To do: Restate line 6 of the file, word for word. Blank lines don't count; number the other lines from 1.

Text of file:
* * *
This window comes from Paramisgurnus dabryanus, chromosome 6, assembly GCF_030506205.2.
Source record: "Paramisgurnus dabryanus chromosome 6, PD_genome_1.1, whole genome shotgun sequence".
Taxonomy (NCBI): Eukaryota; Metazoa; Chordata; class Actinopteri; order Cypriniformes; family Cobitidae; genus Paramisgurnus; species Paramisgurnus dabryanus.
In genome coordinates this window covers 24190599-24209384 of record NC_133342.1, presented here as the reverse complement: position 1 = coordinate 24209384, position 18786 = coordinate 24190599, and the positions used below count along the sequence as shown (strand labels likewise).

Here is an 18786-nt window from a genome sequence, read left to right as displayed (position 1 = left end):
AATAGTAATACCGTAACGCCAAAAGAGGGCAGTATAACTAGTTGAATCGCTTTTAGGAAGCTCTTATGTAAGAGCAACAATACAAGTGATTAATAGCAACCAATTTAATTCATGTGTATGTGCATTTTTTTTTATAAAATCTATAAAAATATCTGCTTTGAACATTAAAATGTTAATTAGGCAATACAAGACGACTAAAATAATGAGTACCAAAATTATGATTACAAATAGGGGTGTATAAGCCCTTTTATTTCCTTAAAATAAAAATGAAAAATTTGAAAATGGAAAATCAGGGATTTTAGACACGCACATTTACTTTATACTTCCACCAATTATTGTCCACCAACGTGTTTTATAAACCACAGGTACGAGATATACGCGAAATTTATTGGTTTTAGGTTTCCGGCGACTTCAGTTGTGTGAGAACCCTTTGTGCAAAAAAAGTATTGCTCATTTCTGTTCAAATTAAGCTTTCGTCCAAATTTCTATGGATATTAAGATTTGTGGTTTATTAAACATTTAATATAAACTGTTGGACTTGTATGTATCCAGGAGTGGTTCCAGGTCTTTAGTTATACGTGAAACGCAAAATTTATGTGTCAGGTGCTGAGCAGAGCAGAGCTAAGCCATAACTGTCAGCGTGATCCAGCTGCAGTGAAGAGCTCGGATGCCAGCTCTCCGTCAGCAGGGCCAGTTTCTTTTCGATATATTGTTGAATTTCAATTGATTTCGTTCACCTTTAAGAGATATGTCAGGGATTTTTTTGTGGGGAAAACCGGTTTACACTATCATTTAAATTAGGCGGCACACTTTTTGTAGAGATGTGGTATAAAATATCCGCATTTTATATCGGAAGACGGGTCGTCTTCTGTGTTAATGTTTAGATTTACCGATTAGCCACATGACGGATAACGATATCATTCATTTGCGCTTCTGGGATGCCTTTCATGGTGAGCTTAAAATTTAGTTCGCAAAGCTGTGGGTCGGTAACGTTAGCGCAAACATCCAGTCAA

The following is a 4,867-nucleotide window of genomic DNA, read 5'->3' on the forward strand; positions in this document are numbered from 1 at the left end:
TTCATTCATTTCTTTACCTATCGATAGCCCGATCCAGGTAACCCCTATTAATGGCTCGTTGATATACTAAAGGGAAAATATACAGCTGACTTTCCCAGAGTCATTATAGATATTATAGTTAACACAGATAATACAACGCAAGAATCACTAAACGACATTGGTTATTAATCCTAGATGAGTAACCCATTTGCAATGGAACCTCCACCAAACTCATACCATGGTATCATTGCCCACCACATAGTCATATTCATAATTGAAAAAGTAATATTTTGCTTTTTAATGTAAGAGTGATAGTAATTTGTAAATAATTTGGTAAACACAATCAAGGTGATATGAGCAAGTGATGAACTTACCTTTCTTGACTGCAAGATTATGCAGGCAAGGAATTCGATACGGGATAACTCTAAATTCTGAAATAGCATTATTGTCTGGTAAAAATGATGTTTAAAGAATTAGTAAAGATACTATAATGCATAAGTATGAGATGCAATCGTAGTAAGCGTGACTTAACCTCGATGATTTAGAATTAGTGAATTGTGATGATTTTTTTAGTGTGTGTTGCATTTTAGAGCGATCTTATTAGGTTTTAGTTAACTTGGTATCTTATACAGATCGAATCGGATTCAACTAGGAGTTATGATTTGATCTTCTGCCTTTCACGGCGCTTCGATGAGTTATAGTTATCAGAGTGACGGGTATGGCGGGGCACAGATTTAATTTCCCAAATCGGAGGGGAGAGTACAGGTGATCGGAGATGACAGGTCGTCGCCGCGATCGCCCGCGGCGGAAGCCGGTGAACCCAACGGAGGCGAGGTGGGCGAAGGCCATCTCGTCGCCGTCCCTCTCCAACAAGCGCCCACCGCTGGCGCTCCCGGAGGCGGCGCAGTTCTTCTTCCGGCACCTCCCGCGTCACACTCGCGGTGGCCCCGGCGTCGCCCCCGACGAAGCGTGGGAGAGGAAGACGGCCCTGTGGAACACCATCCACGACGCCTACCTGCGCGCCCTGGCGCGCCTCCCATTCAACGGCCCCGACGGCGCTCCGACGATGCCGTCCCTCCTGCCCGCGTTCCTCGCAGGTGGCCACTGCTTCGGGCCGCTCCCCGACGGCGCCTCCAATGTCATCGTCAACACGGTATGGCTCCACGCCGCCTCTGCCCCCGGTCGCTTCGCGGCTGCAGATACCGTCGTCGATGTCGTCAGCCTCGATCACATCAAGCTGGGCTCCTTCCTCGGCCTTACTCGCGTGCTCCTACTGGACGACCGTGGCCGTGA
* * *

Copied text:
AATAGTAATACCGTAACGCCAAAAGAGGGCAGTATAACTAGTTGAATCGCTTTTAGGAAGCTCTTATGTAAGAGCAACAATACAAGTGATTAATAGCAACCAATTTAATTCATGTGTATGTGCATTTTTTTTTATAAAATCTATAAAAATATCTGCTTTGAACATTAAAATGTTAATTAGGCAATACAAGACGACTAAAATAATGAGTACCAAAATTATGATTACAAATAGGGGTGTATAAGCCCTTTTATTTCCTTAAAATAAAAATGAAAAATTTGAAAATGGAAAATCAGGGATTTTAGACACGCACATTTACTTTATACTTCCACCAATTATTGTCCACCAACGTGTTTTATAAACCACAGGTACGAGATATACGCGAAATTTATTGGTTTTAGGTTTCCGGCGACTTCAGTTGTGTGAGAACCCTTTGTGCAAAAAAAGTATTGCTCATTTCTGTTCAAATTAAGCTTTCGTCCAAATTTCTATGGATATTAAGATTTGTGGTTTATTAAACATTTAATATAAACTGTTGGACTTGTATGTATCCAGGAGTGGTTCCAGGTCTTTAGTTATACGTGAAACGCAAAATTTATGTGTCAGGTGCTGAGCAGAGCAGAGCTAAGCCATAACTGTCAGCGTGATCCAGCTGCAGTGAAGAGCTCGGATGCCAGCTCTCCGTCAGCAGGGCCAGTTTCTTTTCGATATATTGTTGAATTTCAATTGATTTCGTTCACCTTTAAGAGATATGTCAGGGATTTTTTTGTGGGGAAAACCGGTTTACACTATCATTTAAATTAGGCGGCACACTTTTTGTAGAGATGTGGTATAAAATATCCGCATTTTATATCGGAAGACGGGTCGTCTTCTGTGTTAATGTTTAGATTTACCGATTAGCCACATGACGGATAACGATATCATTCATTTGCGCTTCTGGGATGCCTTTCATGGTGAGCTTAAAATTTAGTTCGCAAAGCTGTGGGTCGGTAACGTTAGCGCAAACATCCAGTCAA